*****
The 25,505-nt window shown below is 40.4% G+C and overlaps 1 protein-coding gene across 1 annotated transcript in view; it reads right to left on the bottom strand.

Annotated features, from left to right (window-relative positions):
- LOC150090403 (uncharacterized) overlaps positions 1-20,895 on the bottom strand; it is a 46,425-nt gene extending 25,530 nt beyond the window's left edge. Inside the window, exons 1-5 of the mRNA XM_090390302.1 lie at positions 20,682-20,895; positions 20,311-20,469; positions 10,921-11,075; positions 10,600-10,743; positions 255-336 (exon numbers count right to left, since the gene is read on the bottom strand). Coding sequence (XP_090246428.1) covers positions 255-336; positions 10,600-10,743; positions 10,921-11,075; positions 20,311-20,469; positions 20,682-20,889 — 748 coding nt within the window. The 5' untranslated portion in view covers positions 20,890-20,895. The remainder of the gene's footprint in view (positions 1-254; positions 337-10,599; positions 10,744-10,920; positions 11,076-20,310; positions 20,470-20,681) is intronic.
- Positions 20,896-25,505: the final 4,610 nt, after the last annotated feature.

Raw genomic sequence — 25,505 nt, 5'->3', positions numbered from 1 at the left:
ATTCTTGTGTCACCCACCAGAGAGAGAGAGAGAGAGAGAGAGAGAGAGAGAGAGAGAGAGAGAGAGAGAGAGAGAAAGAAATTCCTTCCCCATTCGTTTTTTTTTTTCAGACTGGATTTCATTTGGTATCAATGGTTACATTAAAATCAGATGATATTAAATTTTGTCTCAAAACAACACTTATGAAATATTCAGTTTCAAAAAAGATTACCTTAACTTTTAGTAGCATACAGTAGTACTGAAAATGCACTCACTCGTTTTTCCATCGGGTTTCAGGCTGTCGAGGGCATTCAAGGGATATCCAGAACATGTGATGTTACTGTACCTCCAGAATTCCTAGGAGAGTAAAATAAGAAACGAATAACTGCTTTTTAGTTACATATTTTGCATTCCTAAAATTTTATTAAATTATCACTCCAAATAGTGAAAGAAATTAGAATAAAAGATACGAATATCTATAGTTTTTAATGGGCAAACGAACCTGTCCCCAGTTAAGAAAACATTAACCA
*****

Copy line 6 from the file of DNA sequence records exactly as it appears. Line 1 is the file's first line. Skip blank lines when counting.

ATTCTTGTGTCACCCACCAGAGAGAGAGAGAGAGAGAGAGAGAGAGAGAGAGAGAGAGAGAGAGAGAGAGAGAGAAAGAAATTCCTTCCCCATTCGTTTTTTTTTTTCAGACTGGATTTCATTTGGTATCAATGGTTACATTAAAATCAGATGATATTAAATTTTGTCTCAAAACAACACTTATGAAATATTCAGTTTCAAAAAAGATTACCTTAACTTTTAGTAGCATACAGTAGTACTGAAAATGCACTCACTCGTTTTTCCATCGGGTTTCAGGCTGTCGAGGGCATTCAAGGGATATCCAGAACATGTGATGTTACTGTACCTCCAGAATTCCTAGGAGAGTAAAATAAGAAACGAATAACTGCTTTTTAGTTACATATTTTGCATTCCTAAAATTTTATTAAATTATCACTCCAAATAGTGAAAGAAATTAGAATAAAAGATACGAATATCTATAGTTTTTAATGGGCAAACGAACCTGTCCCCAGTTAAGAAAACATTAACCA